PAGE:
Think pink: the growing colour trend in food and drink innovations

August 19, 2021
4 min read

From cake to gin, food and drink brands are innovating with the pink ‘instagrammable’ colour across various product categories. As pink innovations continue to grow, we explore the evolution of this trend and the factors driving its expansion.

A Millennial and social media-driven trend

In 2017-2018, the influence of social media gave bright colours a real boost, and at about that time we especially saw the growing popularity of rosé wine and pink gin. As outlined by Mintel’s 2016 Global Food and Drink trend ‘Eat with Your Eyes’, brightly coloured food and drink tends to appeal to younger consumers, especially Generation Z (up to age 24) and younger Millennials (aged 25-31), due to their desire to create visually appealing images. 

In 2017, Gordon’s released Premium Pink Gin in the UK. We’ve also seen ruby chocolate launches start to appear in 2018, also aimed at social media driven Millennials. This was followed by the ‘unicorn trend’ in 2019 (and other related animal themes, including pink flamingos), which often use garish colours like pink, although the latter has certainly waned in the last couple of years.

Ruby chocolate

Almondy Ruby Passion Almond Cake (Sweden)

Source: Mintel GNPD

This unusual dessert is a gluten-free almond cake with a smooth passionfruit cream covered in Ruby chocolate and topped with white chocolate.

Oliviero Ruby Nougat Balls (US)

Source: Mintel GNPD

Oliviero Ruby Nougat Balls are described as soft almond nougat with a pink cocoa bean ruby covering.

Pink Himalayan salt

The product that is really driving the numbers now in ‘pink’ launches is pink Himalayan salt. The pink colour comes from mineral contamination, trace amounts of iron oxide in this case. The benefit is really just aesthetic rather than health driven. 

Q-Vita Pink Himalayan Salt Block (Brazil)

Source: Mintel GNPD

This Pink Himalayan Salt Block adds flavour to food without the need for additional seasoning. It can be used to grill meat, poultry, fish and seafood without the need to pre-salt the food, enhancing the flavour in a natural way. This product works like a wooden board that can be used in the oven, on the grill or on the stove top to cook food on, while it absorbs the seasoning. It retails at around £20 and can be reused.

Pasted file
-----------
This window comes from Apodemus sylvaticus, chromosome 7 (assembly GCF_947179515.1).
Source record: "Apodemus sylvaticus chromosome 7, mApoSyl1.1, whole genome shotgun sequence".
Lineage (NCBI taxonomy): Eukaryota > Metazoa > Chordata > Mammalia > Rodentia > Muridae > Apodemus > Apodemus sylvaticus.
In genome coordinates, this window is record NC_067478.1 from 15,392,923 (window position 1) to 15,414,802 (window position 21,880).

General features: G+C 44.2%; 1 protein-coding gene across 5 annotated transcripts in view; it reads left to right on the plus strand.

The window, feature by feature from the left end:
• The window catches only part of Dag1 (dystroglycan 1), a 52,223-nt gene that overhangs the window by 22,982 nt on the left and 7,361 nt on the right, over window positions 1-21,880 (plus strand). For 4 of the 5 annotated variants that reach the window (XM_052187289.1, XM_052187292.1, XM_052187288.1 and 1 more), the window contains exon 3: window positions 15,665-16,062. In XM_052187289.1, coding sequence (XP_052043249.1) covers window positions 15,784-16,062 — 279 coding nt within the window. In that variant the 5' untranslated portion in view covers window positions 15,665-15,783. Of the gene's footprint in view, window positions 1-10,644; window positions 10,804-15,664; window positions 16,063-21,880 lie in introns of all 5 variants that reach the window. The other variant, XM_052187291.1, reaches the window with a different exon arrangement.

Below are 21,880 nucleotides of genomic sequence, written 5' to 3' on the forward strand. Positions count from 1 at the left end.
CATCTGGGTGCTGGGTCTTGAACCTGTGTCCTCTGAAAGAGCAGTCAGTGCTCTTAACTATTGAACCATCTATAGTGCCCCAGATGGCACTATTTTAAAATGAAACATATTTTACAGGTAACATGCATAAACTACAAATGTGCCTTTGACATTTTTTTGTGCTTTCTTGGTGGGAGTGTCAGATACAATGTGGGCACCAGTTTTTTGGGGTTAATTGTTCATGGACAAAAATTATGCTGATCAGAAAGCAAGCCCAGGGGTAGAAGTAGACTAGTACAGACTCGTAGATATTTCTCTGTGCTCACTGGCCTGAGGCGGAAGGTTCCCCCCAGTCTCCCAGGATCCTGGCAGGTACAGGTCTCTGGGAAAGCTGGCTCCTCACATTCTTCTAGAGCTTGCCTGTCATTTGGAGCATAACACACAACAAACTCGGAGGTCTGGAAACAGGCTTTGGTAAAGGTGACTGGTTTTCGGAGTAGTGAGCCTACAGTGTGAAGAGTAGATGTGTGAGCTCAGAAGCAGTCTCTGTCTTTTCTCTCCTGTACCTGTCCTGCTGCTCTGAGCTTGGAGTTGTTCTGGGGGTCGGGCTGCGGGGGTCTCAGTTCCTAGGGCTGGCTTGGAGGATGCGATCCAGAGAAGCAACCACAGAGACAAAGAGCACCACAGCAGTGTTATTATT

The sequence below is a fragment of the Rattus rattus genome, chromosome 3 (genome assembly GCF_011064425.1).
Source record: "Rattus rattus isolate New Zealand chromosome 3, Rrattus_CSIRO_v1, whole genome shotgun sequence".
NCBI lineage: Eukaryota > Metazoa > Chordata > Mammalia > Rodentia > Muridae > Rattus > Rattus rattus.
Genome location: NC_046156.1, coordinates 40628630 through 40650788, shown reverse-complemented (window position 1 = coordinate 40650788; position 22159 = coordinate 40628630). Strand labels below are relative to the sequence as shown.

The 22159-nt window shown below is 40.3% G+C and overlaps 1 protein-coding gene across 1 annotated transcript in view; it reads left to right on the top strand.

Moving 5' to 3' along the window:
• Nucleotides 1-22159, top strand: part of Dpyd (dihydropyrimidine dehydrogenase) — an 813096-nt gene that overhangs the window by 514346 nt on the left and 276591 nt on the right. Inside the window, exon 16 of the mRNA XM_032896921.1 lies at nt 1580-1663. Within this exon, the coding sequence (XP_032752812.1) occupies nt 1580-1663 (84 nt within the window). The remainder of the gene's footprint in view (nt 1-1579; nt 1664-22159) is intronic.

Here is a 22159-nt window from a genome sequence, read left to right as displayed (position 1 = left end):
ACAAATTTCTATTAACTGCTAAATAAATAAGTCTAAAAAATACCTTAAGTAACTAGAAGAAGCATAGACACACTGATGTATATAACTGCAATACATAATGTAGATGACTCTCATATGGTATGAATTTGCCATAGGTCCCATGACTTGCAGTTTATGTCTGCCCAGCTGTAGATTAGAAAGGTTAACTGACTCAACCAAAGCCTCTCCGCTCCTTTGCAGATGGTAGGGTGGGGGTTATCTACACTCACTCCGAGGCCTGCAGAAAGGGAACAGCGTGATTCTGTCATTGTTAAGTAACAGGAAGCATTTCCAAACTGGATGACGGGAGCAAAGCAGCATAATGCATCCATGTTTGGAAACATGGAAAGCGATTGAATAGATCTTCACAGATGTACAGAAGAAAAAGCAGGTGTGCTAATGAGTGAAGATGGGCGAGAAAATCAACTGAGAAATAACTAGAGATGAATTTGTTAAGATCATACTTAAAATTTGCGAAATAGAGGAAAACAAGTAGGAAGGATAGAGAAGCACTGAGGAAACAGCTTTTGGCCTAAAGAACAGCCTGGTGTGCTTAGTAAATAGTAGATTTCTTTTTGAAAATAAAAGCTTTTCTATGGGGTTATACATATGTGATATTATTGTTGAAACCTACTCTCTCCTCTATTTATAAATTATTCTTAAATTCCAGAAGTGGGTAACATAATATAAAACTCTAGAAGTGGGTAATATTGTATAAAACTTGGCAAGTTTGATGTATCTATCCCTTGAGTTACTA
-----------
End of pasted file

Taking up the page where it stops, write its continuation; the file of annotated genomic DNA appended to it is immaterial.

Pink gin 

Globally, pink gin launches continue to be on the up. 2020 saw the highest number of launches, but 2021 looks set to be even higher. 

WKD Pink Gin Flavour Alcoholic Mix (UK)

Source: Mintel GNPD

WKD Pink Gin Flavour Alcoholic Mix is a limited edition pack for Summer 2021, featuring the TV show Love Island. This sparkling fortified alcoholic premix is blended with fruit and gin flavours, contains caffeine, and is free from gluten.

Nutrition-focused launches

Whilst all of the above are very much visually/social media-driven, we have also seen some related trends in fruit and vegetables which are more nutrition-focused. For example, beetroot, radishes, and pomegranates were all up on usage incidence on US menus in 2020 and beetroot especially is increasingly being promoted on health grounds (e.g. improved blood flow, lower blood pressure, and increased exercise performance). 

Beetroot pesto

Wicked Kitchen Pink Beetroot Pesto (UK)

Source: Mintel GNPD

Wicked Kitchen Pink Beetroot Pesto comprises beetroot, cashews, tofu and roasted garlic with a hint of smoke. This vegan product is said to feature a bold marriage of delicate and punchy flavours, and crunchy textures from vegetables that are good for the planet.

Pink guava juice

Of course, artificially coloured pink food isn’t going to be the same as a naturally pink food. In general, pink and red fruits are also known to be rich in antioxidants, polyphenols and other phytochemicals beneficial for health. Lycopene, a carotenoid and antioxidant, found in watermelon (and others – grapefruit, guavas, tomatoes) is good for heart health, eye health and cancer prevention. 

Vuco Fresh 100% Pure Pink Guava Juice (South Korea)

Source: Mintel GNPD

This premium product is said to be freshly squeezed and cold pressed from natural fruits only, is not from concentrate, and is free from additives. 

Chris Brockman
Chris Brockman

As EMEA Research Manager, Chris oversees the Food & Drink Analysts in Europe, while focusing on the latest innovation, market shifts and trends in the bakery category.

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